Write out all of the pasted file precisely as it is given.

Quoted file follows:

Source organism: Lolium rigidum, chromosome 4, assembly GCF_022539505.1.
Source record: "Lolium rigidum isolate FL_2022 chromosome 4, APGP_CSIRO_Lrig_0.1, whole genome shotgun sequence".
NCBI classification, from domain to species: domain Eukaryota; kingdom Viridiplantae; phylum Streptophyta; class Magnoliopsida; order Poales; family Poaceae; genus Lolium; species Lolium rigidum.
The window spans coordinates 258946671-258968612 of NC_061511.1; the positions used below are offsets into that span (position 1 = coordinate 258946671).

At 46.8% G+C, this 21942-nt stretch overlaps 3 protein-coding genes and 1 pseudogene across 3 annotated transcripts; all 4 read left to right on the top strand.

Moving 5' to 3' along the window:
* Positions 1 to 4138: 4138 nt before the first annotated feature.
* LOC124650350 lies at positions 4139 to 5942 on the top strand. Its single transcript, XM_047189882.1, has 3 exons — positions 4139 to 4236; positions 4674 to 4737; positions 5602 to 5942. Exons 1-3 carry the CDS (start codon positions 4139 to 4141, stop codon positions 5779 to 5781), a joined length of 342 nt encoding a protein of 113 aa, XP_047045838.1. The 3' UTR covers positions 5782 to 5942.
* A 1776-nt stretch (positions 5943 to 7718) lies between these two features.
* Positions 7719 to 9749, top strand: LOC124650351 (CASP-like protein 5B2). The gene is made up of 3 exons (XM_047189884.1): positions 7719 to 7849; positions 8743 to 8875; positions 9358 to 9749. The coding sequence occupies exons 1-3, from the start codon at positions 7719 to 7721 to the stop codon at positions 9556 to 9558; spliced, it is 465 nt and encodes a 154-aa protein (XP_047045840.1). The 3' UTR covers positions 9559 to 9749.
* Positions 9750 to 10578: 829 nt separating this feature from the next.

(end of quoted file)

Source organism: Lolium rigidum, chromosome 4, assembly GCF_022539505.1.
Source record: "Lolium rigidum isolate FL_2022 chromosome 4, APGP_CSIRO_Lrig_0.1, whole genome shotgun sequence".
NCBI classification, from domain to species: domain Eukaryota; kingdom Viridiplantae; phylum Streptophyta; class Magnoliopsida; order Poales; family Poaceae; genus Lolium; species Lolium rigidum.
The window spans coordinates 258946671-258968612 of NC_061511.1; the positions used below are offsets into that span (position 1 = coordinate 258946671).

At 46.8% G+C, this 21942-nt stretch overlaps 3 protein-coding genes and 1 pseudogene across 3 annotated transcripts; all 4 read left to right on the top strand.

Moving 5' to 3' along the window:
* Positions 1 to 4138: 4138 nt before the first annotated feature.
* LOC124650350 lies at positions 4139 to 5942 on the top strand. Its single transcript, XM_047189882.1, has 3 exons — positions 4139 to 4236; positions 4674 to 4737; positions 5602 to 5942. Exons 1-3 carry the CDS (start codon positions 4139 to 4141, stop codon positions 5779 to 5781), a joined length of 342 nt encoding a protein of 113 aa, XP_047045838.1. The 3' UTR covers positions 5782 to 5942.
* A 1776-nt stretch (positions 5943 to 7718) lies between these two features.
* Positions 7719 to 9749, top strand: LOC124650351 (CASP-like protein 5B2). The gene is made up of 3 exons (XM_047189884.1): positions 7719 to 7849; positions 8743 to 8875; positions 9358 to 9749. The coding sequence occupies exons 1-3, from the start codon at positions 7719 to 7721 to the stop codon at positions 9556 to 9558; spliced, it is 465 nt and encodes a 154-aa protein (XP_047045840.1). The 3' UTR covers positions 9559 to 9749.
* Positions 9750 to 10578: 829 nt separating this feature from the next.